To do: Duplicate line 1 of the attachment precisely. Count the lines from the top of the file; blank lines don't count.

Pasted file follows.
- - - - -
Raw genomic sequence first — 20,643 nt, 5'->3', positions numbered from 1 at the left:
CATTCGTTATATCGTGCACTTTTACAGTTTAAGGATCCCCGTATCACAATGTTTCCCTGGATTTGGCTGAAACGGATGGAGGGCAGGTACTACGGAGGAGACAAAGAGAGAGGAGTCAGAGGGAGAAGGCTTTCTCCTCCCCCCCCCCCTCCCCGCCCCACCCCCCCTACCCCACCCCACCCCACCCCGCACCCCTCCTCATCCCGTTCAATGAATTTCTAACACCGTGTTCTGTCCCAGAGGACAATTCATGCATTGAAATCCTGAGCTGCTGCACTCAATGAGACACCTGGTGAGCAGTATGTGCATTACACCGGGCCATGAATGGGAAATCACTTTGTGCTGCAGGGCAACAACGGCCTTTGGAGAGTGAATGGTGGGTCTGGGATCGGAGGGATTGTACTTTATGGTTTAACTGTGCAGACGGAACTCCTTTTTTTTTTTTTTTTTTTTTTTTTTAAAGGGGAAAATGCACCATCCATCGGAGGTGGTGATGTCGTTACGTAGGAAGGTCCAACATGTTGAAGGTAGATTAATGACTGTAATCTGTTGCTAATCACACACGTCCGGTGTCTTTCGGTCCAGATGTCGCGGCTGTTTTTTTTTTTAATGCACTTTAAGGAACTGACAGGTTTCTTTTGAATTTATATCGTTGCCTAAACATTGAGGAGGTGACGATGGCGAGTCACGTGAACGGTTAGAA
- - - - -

Raw genomic sequence first — 20,643 nt, 5'->3', positions numbered from 1 at the left: